How to Interpret the Results from a Decision Tree Model in SSAS

I use the project exercises from the TK 70-448 book as an example. In the project (p.384-392), 13 variables are used to find the salient predictors for the predicable variable - Bikebuyer (yes or no).

CustomerKey is the key column.

BikeBuyer is the predictable column, and an input as well. 

The other 12 input columns are Age, CommuteDistance, EnglishEducation, EnglishOccupation, Gender, HouseOwnerFlag, MaritalStatus, NumberCarsOwned, NumberChildrenAtHome, Region, TotalChildren, and YearlyIncome.

Now let us look at the results for the decision tree model.

Let's examine the dependency network first. This view is so great as it can easily tell us which input is the most important, which one is the 2nd most important, which one is the 3rd, etc, and which ones are not important. The chart shows that NumberCarsOwned is the No.1 predictor.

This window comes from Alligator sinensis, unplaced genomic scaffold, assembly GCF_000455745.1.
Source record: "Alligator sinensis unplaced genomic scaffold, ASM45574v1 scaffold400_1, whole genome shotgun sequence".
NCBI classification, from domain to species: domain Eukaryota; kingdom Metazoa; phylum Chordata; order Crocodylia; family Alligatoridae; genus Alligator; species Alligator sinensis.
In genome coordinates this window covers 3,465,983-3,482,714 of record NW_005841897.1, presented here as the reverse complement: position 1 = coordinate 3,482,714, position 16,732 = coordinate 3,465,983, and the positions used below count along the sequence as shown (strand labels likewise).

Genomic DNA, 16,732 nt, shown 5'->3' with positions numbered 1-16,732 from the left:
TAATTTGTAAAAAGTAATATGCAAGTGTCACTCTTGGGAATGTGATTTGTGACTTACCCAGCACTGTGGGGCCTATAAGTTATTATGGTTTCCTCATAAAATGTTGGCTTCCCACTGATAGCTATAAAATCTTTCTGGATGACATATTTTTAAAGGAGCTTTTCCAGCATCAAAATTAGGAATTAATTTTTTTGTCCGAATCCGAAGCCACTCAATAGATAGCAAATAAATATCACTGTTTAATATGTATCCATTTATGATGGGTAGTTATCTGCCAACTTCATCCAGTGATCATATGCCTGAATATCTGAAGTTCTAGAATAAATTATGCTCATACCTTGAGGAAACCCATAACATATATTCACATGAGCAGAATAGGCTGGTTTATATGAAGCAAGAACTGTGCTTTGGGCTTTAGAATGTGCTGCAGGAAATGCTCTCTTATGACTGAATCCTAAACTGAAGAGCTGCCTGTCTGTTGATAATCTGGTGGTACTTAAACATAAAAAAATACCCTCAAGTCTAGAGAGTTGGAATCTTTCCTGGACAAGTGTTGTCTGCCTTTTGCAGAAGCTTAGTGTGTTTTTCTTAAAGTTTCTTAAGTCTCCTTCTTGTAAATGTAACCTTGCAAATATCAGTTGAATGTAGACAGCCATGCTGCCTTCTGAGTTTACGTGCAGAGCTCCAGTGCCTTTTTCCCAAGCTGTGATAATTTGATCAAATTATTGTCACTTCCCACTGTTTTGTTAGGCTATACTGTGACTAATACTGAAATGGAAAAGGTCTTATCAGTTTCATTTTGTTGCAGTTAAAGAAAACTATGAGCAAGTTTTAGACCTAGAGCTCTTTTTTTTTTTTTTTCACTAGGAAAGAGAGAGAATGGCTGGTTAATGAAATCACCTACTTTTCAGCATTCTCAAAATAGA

Region is No.2 predictor:

TotalChildren is the 3rd one:

Similarly, I have found order of the importance of the 11 significant input variables on predicting bikebuyer is: NumberCarsOwned > Region > TotalChildren > YearlyIncome > CommuteDistance >NumberChildrenAtHome > Age > Marital Status >English Occupation > English Education > House Owner Flag

Please note that the other two input variables (i.e., Gender and BikeBuyer) turn out to be NOT important, when competing with other 11 input variables. It's a big surprise to me that the previous purchasing history (i.e., BikeBuyer) does not significantly predict the future purchase. I would think it should be a significant one. Otherwise, I would have a hard time to interpret the findings. One possible reason is that this is just a hypothetical dataset, not a real one. But anyway, this is what it is.

Now, let's examine the result in the tree view. First, I will explain the menu options as they have confused me.

Tree - Bike Buyer. The dropdown box shows all of the predictable variables. As there is only one predictable variable in our project, so the only value showing is Bike Buyer.